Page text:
If you do any kind of martial arts sparring, you know that protective gear is of the utmost importance. Part man who has the stones to go into a sparring match without a cup on, won’t have them for very long. There’s protective gear like the heavily cushioned “foot gloves” that I pester when I’m teaching, so I don’t accidentally do a spin kick and take someone’s head off when they miss a block. But the protective gear I want to sing the praises of today are the martial arts sparring shoes.
Now, I use the martial arts status for two very simple reasons. The first is that after I did a list of repeat bits against a wooden “sparring dummy”, I walked out of the dojo on handful bone-deep bruises in my feet. Now, bruises are the sacrifice you pay for any contact sport, including martial arts. Exact a little bit of padding would’ve kept me from walking funny for two days. My friends and co-workers were making fun of my little mincing steps to avoid putting weight on the tops of my pedal from a particularly squalid bruise – almost a break in the bone.
The foot has well many small bones. And almost no meat. No fat. No protection. Poor bloodflow. At least scoop do. Travail sticks attached to my ankles!
I guess I’m a slow learner. Two weeks later, I did the same practice drill and about pulped my big phalanx while I mis-judged the aloofness to the wingchun wooden dummy on a kick – instead of hitting it plus the arch of the foot, I did a point-blank “full force kick” accompanying the point concerning contact centered on the toe. The joint popped, the toe swelled up to twice its size, and only utter blind luck kept me from having a fracture.
OK, so kicking ligneous dummies in bare feet is a dumb idea….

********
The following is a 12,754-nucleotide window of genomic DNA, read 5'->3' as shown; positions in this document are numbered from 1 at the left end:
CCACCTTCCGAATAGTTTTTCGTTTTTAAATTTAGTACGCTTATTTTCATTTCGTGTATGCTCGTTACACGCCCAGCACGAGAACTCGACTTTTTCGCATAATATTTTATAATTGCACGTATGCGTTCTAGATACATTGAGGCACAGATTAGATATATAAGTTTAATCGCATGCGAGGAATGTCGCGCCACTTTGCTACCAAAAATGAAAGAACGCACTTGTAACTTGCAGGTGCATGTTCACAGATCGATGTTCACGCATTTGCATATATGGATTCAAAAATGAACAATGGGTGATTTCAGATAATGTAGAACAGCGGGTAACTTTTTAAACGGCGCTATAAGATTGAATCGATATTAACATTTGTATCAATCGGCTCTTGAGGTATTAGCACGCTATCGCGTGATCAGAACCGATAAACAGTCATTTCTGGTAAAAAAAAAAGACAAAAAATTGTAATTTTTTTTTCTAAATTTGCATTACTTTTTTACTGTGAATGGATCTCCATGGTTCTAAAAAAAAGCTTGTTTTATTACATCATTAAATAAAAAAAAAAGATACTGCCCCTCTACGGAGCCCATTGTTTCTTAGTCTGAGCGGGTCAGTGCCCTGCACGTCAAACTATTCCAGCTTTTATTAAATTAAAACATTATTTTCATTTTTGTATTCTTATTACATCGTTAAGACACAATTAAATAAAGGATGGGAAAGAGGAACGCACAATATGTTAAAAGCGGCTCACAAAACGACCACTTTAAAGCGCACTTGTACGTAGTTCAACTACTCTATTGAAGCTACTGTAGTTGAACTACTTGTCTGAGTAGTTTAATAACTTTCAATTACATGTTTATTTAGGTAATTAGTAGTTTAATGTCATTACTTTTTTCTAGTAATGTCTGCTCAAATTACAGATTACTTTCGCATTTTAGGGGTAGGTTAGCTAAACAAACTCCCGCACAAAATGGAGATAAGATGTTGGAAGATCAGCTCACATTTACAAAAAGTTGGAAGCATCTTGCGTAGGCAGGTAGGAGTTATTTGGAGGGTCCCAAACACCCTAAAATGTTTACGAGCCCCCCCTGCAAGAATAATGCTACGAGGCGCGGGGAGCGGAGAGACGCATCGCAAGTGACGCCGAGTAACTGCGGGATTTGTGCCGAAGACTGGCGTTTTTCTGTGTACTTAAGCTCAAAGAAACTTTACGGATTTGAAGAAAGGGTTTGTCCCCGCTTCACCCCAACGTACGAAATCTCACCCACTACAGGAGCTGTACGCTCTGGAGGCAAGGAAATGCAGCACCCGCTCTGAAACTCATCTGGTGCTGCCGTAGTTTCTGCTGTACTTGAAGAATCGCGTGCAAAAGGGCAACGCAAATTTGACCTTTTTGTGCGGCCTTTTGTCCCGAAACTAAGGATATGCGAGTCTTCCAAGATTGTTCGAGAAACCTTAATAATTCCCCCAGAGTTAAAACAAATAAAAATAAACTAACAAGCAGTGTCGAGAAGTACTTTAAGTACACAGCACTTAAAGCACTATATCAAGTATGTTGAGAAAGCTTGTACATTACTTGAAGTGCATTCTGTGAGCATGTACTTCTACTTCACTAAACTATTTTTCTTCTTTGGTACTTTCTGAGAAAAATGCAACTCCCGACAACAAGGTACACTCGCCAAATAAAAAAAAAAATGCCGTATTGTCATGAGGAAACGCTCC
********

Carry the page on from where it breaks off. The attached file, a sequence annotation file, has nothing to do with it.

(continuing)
I went looking for gear to save me from my control stupidity and found martial arts sparring shoes. Now, those sparring shoes are else from tourney foot pads. They’re glimmer enough that you won’t develop compensatory habits to adjust for the weight…and while they don’t commend as heaps protection, it’s the difference between kicking a wooden dummy with your bare foot and kicking it with a pair of tennis shoes on.
On top of that, they also improve traction on the ground, and stability when doing routines and drills. Given how much I like Kung Fu styles, and how acrobatic they are, that perk traction was very appealing. While it’s not fun to be thrown on your ass by a sparring partner, it’s even less play to do it on your rejoice in because you slipped.
Plus, to be honest, it was good to come off home from a session in the dojo without pleasure like I was being a sniveling, whiney brat because my feet hurt. Trust me, these goods saved my marriage – my wife was making pleasure concerning my new “dance steps” when I was vibrant flogging the crap out of my feet and whining about it when I had to take out the garbage.
Didn’t I mention I can dance? That’s for another article. She saw Dancing With The Stars and it was over. I don’t know what hurts more, learning to tango or kicking that wooden dummy!